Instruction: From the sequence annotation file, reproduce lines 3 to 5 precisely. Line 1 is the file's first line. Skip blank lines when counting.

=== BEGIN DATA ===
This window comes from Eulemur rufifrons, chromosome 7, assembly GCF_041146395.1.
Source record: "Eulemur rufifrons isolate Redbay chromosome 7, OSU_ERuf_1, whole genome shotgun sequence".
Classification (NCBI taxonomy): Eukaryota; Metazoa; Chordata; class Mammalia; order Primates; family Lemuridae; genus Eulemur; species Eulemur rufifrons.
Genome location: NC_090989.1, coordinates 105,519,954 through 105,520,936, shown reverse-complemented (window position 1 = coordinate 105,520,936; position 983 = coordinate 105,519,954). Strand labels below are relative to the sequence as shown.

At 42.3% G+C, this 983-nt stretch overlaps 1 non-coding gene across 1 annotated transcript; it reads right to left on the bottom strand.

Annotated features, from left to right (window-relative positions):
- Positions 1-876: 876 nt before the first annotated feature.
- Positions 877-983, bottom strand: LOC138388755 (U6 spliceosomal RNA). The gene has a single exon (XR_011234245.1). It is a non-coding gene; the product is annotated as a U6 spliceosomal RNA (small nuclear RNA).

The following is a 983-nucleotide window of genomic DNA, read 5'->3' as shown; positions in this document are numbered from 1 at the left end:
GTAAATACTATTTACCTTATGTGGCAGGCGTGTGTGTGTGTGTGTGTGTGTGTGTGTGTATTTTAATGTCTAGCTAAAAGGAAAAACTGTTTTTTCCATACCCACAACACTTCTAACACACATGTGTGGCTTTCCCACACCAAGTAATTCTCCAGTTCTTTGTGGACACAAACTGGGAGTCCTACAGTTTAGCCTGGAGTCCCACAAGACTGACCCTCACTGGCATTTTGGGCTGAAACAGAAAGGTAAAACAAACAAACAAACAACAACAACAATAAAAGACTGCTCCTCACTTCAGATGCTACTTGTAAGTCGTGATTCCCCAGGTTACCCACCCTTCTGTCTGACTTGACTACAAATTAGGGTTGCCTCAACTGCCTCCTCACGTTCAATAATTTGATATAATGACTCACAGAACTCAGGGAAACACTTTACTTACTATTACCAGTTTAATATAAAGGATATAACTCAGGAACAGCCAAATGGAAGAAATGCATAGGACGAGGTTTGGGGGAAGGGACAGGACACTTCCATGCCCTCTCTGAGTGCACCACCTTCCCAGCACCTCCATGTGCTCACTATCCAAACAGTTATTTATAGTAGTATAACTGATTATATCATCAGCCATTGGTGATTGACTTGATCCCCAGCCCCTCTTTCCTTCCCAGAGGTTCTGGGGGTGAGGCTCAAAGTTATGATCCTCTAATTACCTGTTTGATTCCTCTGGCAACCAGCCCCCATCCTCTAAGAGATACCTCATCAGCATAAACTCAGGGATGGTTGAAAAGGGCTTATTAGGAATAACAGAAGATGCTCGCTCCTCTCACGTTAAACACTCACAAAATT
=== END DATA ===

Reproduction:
Classification (NCBI taxonomy): Eukaryota; Metazoa; Chordata; class Mammalia; order Primates; family Lemuridae; genus Eulemur; species Eulemur rufifrons.
Genome location: NC_090989.1, coordinates 105,519,954 through 105,520,936, shown reverse-complemented (window position 1 = coordinate 105,520,936; position 983 = coordinate 105,519,954). Strand labels below are relative to the sequence as shown.

At 42.3% G+C, this 983-nt stretch overlaps 1 non-coding gene across 1 annotated transcript; it reads right to left on the bottom strand.